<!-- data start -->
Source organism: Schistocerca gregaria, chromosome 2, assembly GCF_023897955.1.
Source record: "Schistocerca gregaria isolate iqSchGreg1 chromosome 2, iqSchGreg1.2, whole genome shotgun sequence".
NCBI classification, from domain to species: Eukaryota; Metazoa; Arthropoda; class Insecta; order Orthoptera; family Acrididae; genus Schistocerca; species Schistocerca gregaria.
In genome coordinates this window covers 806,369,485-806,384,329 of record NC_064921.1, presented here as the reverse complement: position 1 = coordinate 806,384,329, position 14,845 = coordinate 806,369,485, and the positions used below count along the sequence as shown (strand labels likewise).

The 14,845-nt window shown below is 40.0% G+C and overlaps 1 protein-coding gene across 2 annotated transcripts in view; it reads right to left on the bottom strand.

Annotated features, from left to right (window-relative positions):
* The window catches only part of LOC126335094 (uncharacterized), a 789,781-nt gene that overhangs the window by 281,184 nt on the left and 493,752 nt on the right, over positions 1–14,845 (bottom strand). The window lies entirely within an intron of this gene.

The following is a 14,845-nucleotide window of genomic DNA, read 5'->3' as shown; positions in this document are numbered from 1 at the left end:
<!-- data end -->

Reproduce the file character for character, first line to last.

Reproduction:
Source organism: Schistocerca gregaria, chromosome 2, assembly GCF_023897955.1.
Source record: "Schistocerca gregaria isolate iqSchGreg1 chromosome 2, iqSchGreg1.2, whole genome shotgun sequence".
NCBI classification, from domain to species: Eukaryota; Metazoa; Arthropoda; class Insecta; order Orthoptera; family Acrididae; genus Schistocerca; species Schistocerca gregaria.
In genome coordinates this window covers 806,369,485-806,384,329 of record NC_064921.1, presented here as the reverse complement: position 1 = coordinate 806,384,329, position 14,845 = coordinate 806,369,485, and the positions used below count along the sequence as shown (strand labels likewise).

The 14,845-nt window shown below is 40.0% G+C and overlaps 1 protein-coding gene across 2 annotated transcripts in view; it reads right to left on the bottom strand.

Annotated features, from left to right (window-relative positions):
* The window catches only part of LOC126335094 (uncharacterized), a 789,781-nt gene that overhangs the window by 281,184 nt on the left and 493,752 nt on the right, over positions 1–14,845 (bottom strand). The window lies entirely within an intron of this gene.

The following is a 14,845-nucleotide window of genomic DNA, read 5'->3' as shown; positions in this document are numbered from 1 at the left end: